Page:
What is confluent and reticulated papillomatosis?
Confluent and reticulated papillomatosis is an uncommon skin condition affecting the trunk, neck and axillae. It is characterised by asymptomatic, hyperpigmented papules and plaques that have a peripheral, net-like configuration.
French dermatologists Gourgerot and Carteaud first described confluent and reticulated papillomatosis in 1927 .
Confluent and reticulated papillomatosis
Who gets confluent and reticulated papillomatosis?
Confluent and reticulated papillomatosis mostly occurs in young adults. The mean age of incidence is 15 years, with a range of 8–32 years . It has been reported worldwide in all racial groups and ethnicities, but it is reported to be most common in Caucasians .
What is the cause of confluent and reticulated papillomatosis?
What triggers confluent and reticulated papillomatosis remains unclear. Disordered and hyperproliferative keratinisation has been observed on light and electron microscopy [4,5]. The possibility that this is due to skin infection is supported by the success of treatment with antibiotics.
- Dietzia papillomatosis is the current leading infectious candidate. This is a gram-positive actinomycete that was first isolated from a patient with confluent and reticulated papillomatosis in 2005 [5,6].
- Earlier observations that antifungal agents were effective, supporting the role of Malassezia furfur in the pathogenesis, were likely due to misdiagnosis of pityriasis versicolor [2,8].
Genetic factors may also be involved.
- Several cases of familial confluent and reticulated papillomatosis have been reported [9,10].
- Mutation of the gene for the protein keratin-16 (K-16) has been found in some cases .
Insulin resistance, which causes diabetes mellitus and polycystic ovarian syndrome, has been suggested as a contributing factor to confluent and reticulated papillomatosis, but evidence is weak, as most affected patients do not have metabolic syndrome [12,13].
What are the clinical features of confluent and reticulated papillomatosis?
Confluent and reticulated papillomatosis is characterised by multiple 1–5 mm, hyperpigmented, scaly macules or papillomatous papules.
- These often form confluent patches or plaques centrally, and a reticular pattern peripherally.
- They most commonly occur on the upper trunk, neck and axillae. They may also extend anteriorly down to the pubic region and posteriorly to the natal cleft. The antecubital and popliteal fossae and forehead are rarely affected [16–18].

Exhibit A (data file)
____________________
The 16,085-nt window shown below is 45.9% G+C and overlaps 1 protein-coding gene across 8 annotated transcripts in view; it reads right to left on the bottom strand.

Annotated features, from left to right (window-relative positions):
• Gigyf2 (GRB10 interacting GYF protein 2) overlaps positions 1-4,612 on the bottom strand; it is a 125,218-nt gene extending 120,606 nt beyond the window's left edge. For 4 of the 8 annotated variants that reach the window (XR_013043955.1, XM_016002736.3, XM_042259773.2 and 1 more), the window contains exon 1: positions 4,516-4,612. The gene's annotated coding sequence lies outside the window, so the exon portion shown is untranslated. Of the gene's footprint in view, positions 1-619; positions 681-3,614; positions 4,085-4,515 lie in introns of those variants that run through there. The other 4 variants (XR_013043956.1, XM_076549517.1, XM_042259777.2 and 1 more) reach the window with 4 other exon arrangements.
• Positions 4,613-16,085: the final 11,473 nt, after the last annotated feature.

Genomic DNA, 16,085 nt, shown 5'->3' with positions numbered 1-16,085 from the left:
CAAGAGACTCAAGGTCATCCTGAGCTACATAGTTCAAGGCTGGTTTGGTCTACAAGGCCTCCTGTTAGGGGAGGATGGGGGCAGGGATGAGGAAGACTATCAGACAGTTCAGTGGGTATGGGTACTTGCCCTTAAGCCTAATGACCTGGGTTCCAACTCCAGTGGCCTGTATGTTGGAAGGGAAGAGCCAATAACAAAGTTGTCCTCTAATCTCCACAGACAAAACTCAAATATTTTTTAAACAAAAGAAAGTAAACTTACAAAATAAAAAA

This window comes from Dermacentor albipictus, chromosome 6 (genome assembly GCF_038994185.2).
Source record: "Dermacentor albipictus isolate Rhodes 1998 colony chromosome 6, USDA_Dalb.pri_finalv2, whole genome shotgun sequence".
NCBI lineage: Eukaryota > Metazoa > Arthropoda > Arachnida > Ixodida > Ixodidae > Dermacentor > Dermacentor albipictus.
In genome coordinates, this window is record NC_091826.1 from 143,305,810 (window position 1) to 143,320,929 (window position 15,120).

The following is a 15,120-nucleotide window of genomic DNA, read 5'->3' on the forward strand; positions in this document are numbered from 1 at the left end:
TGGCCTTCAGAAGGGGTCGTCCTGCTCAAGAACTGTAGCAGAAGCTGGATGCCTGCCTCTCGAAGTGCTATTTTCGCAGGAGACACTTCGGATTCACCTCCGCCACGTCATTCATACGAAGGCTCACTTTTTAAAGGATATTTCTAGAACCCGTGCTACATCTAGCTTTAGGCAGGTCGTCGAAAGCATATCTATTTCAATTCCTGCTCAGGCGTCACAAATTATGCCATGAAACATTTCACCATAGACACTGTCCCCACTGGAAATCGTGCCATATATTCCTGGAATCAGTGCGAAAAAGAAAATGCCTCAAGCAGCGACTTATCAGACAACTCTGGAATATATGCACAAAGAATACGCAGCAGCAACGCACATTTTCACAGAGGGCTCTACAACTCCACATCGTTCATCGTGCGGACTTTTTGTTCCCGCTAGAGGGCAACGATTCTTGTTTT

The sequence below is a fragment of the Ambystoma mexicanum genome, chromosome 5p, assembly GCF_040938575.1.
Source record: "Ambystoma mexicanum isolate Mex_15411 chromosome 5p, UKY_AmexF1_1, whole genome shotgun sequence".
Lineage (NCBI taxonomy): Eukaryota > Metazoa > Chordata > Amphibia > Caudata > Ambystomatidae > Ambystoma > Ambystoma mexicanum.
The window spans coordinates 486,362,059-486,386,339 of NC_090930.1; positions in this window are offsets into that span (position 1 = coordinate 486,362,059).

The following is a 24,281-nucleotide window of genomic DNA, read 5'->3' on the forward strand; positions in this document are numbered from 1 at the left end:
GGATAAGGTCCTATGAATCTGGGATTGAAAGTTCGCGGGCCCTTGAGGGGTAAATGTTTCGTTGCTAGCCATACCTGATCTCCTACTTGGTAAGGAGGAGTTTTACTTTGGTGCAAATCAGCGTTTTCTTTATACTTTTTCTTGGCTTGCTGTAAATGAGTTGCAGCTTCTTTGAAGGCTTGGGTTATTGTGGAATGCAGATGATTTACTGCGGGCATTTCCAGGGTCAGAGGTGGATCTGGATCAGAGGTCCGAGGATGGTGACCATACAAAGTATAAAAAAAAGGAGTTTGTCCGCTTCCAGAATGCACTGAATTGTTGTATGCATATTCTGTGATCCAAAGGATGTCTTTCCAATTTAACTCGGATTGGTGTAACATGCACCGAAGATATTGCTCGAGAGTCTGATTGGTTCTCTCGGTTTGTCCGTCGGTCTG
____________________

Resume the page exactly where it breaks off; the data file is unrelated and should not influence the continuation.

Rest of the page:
- The eruption does not involve mucosal surfaces or nails.
- Lesions are asymptomatic or mildly itchy.
What is the differential diagnosis of confluent and reticulated papillomatosis?
The most common conditions that mimic the morphology and/or distribution of confluent and reticulated papillomatosis are:
- Acanthosis nigricans, which is associated with obesity and insulin resistance. Pigmentation is not associated with peripheral reticulation .
- Pityriasis versicolor, which has positive microscopy and clears with antifungal treatment.
Less common disorders that may need to be considered in the differential include:
- Darier disease
- Dowling-Degos disease and Galli-Galli disease
- Epidermal naevus
- Epidermodysplasia verruciformis
- Plane warts
- Dyskeratosis congenita
- Prurigo pigmentosa
- Dermatitis neglecta
- Terra firma-forme dermatosis
- Lichen or macular amyloidosis.
How is confluent and reticulated papillomatosis diagnosed?
The diagnosis of confluent and reticulated papillomatosis is based on identifying typical clinical features and excluding fungal infection by microscopy and culture of scale (see mycology of dermatophyte infections).
Davis et al have proposed a set of diagnostic criteria for confluent and reticulated papillomatosis .
- Clinical findings are scaly brown macules and patches, at least part of which appear reticulated and papillomatous.
- The rash affects the upper trunk and neck.
- Microscopy and culture of scales are negative for fungus.
- The rash does not respond to antifungal treatment.
- It has an excellent response to minocycline.
This set of criteria has shown good concordance with other large case series .
Skin biopsy may be indicated to exclude other diagnoses.
What is the treatment for confluent and reticulated papillomatosis?
Confluent and reticulated papillomatosis usually clears with a tetracycline (minocycline, doxycycline for 6–12 weeks) or a macrolide antibiotic (azithromycin, clarithromycin, erythromycin for 4–6 weeks) [2,20,21]. Azithromycin and erythromycin can be prescribed in pregnancy [22–24]
What is the outlook for confluent and reticulated papillomatosis?
A single course of minocycline or a macrolide antibiotic is reported to lead to remission for up to 2 years in many cases of confluent and reticulated papillomatosis [2,21,29].
Recurrence in up to 15% of cases usually follows non-antibacterial treatment.
Spontaneous resolution has been reported in a few cases but it may take up to 39 months for the eruption to clear up .